But more important: here was my chance to throw Vlady into the sea, drown the sonofabitch, and baptize myself with my true and princely title. I did not inform my parents of my intentions when we boarded the French ship De Grasse in June 1951. First I carefully spread my new English name among the other children on that ship, then engaged their parents, the crew members, the waiters, the stewards, until everybody was calling me Eddie. I would have preferred the lofty and lordly Edward, but what the hell, a small price to pay, that tacky diminutive, for getting rid of the detested Vladimiro. By the time my parents began to realize what I had wrought, it was too late. I informed them that I would not answer if called Vlady ever again. Not quite true, because when we returned to the States many months later, Vlady was waiting for me there in the memories of the neighbors and the school, and during the next few years my two names fluctuated back and forth, until our expatriation to Chile in 1954 gave me the opportunity to start afresh and definitely cut Lenin’s embalmed name out of my life, to the point that my high school graduation certificates are all made out in the name of Edward Dorfman (a crazy thing to do, because my legal name was and in fact still is Vladimiro). Many of my friends from Chile still call me Ed or Eddie, and not the Ariel which I was eventually to adopt.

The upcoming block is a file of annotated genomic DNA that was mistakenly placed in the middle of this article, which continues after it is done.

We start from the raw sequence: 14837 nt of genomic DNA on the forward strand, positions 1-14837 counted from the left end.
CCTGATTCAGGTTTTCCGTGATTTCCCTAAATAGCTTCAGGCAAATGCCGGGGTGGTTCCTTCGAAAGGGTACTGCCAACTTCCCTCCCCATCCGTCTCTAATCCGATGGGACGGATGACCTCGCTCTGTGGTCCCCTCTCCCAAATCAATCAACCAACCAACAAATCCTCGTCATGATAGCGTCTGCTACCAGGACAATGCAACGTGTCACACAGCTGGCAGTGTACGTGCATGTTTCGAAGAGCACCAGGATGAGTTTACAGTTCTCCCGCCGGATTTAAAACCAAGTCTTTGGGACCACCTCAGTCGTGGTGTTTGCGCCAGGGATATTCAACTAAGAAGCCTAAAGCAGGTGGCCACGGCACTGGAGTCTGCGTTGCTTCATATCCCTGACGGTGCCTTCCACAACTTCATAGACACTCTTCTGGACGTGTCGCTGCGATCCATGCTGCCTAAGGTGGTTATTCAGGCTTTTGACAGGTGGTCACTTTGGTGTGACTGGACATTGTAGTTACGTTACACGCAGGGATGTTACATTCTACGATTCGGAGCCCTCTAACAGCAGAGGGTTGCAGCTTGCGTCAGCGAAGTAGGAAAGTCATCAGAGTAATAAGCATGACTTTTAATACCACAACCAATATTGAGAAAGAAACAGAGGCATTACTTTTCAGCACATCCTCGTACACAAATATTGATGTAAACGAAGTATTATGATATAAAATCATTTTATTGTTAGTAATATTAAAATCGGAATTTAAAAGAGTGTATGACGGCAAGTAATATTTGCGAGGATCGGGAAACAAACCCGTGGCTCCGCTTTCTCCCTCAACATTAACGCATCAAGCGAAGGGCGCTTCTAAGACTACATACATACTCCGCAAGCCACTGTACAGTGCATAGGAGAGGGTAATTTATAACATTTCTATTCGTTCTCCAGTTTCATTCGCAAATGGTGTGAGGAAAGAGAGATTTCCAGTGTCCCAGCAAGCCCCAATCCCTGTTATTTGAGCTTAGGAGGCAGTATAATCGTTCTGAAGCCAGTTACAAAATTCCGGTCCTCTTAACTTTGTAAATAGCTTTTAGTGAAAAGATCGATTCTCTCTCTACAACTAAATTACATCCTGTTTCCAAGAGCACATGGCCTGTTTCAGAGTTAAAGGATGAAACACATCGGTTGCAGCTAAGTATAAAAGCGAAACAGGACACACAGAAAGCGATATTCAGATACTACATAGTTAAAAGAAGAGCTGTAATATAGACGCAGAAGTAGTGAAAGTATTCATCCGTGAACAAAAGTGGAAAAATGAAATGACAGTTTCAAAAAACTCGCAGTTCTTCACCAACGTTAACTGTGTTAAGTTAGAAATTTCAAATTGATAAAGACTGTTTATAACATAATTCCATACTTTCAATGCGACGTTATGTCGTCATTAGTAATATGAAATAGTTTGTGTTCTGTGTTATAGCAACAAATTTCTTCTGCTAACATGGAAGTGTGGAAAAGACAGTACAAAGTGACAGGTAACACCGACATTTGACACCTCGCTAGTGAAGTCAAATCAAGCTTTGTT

From Dorfman’s Heading South, Looking North: A Bilingual Journey.

      • Thanks, Boludo. There was hope at one time (Capriles was even considering him as MinDef in any new Govt.), since he was key in blocking the changing of the AN vote. He has now crossed the Rubicon, although, in the end, he may argue “just following orders/Constitution”, which, hopefully, will not give him a safe pass, unless he pulls a democratic Pinochet….